Monday, January 13, 2014

Panama Canal Expansion

Images from our Panama Canal Transit

Panama Canal
100 Years Anniversary

Developing a water passage across the Isthmus of Panama uniting the Atlantic and Pacific oceans dates to the early 16th century. 

Official Opening
August 15, 2014

We won't attempt to cover the history here. Instead, we will focus on a milestone which occurs this year, the 100th anniversary of the Panama Canal and the status of expansion plans to bring the canal into its next 100 years. For information on the canal's history, please see the official Panama Canal site.


Panamax specifications have been in effect since the opening of the canal in 1914. Ships that do not fall within the Panamax-sizes are called post-Panamax.  Currently ships that are a maximum of 965 feet long and 106 feet wide (beam) can pass through the canal. That typically means the older and smaller ships in a cruise lines' fleet are the only ones that can make the transit. Ships like the Allure of the Seas or the Solstice-class ships are not among them. The new locks would open up possibilities for the larger cruise ships to complete the transit.

Expansion Plans

There are four major parts to the expansion plans.  The purpose of the expansion is to enable post-Panamax vessel transit of the canal.
  • construction of two new sets of locks - one on the Pacific and one on the Atlantic side of the Canal
  • widening and deepening of existing navigational channels in Gatun Lake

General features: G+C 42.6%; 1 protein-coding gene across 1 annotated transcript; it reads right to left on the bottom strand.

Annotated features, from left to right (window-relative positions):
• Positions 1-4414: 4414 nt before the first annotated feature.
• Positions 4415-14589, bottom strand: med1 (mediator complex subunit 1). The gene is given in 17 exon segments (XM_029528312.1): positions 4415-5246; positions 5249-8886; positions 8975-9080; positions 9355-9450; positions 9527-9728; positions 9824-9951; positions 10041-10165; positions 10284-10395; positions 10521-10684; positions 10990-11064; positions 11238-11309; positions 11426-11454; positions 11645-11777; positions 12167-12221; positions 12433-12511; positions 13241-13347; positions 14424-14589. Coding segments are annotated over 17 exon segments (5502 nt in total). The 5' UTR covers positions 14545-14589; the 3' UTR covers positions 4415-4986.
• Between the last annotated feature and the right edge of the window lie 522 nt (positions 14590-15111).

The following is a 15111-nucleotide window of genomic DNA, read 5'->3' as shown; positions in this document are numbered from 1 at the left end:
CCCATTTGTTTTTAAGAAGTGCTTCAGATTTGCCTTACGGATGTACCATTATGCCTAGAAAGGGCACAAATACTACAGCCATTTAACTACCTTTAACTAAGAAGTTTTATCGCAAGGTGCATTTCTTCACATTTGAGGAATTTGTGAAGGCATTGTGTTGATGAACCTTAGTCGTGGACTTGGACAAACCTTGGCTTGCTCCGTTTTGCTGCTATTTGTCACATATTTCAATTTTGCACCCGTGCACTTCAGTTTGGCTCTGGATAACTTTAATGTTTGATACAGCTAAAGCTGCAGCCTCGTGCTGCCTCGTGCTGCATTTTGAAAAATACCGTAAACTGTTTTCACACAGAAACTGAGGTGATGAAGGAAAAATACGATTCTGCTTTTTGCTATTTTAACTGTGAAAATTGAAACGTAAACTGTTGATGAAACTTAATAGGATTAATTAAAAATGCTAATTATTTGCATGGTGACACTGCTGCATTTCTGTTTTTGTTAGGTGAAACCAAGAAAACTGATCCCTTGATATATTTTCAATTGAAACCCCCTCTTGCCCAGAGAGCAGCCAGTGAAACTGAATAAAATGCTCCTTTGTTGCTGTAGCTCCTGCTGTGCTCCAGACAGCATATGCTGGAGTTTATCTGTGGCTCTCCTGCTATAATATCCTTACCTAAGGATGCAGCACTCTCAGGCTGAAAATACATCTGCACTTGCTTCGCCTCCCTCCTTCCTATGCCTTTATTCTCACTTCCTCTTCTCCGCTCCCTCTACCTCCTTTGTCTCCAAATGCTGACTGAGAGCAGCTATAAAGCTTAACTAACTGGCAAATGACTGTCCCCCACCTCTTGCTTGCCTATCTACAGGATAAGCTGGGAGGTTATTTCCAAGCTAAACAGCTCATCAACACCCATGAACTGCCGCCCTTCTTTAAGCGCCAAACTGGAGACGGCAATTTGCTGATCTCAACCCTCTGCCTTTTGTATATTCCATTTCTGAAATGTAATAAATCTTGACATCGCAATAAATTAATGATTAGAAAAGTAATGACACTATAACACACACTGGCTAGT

• deepening of Culebra Cut
  • new 6.1 km-long access channel to connect the Pacific locks and the Culebra Cut

Each lock will have three chambers and each chamber will have three water re-utilization basins.
For complete details about the plans, see PANAMA CANAL EXPANSION PROGRAM MARCH 2013 (PDF).

Overall, the Expansion Program is 72% complete and at this time, is expected to be open to commercial transits in the second half of 2015.  

The contractor for the new locks, Grupo Unidos por El Canal S.A. (GUPC), is currently threatening a work stoppage due to $1.6 Billion in cost overruns.  The ACP, the autonomous agency of the Government of Panama in charge of managing, operating and maintaining the Panama Canal, has proposed advancing $100 million to GUPC  to allow the contractor to tend to its pending obligations. The contractor must guarantee these funds through a letter of credit. In addition, ACP is willing to extend for a period of two months the moratorium for the repayment of $83 million in advances by GUPC. These would give an additional $83 million for GUPC.

Full story: Panama Canal Proposal to Jointly Contribute $283 Million to New Locks Project
Here is a video published by the ACP describing the Panama Canal Expansion project.

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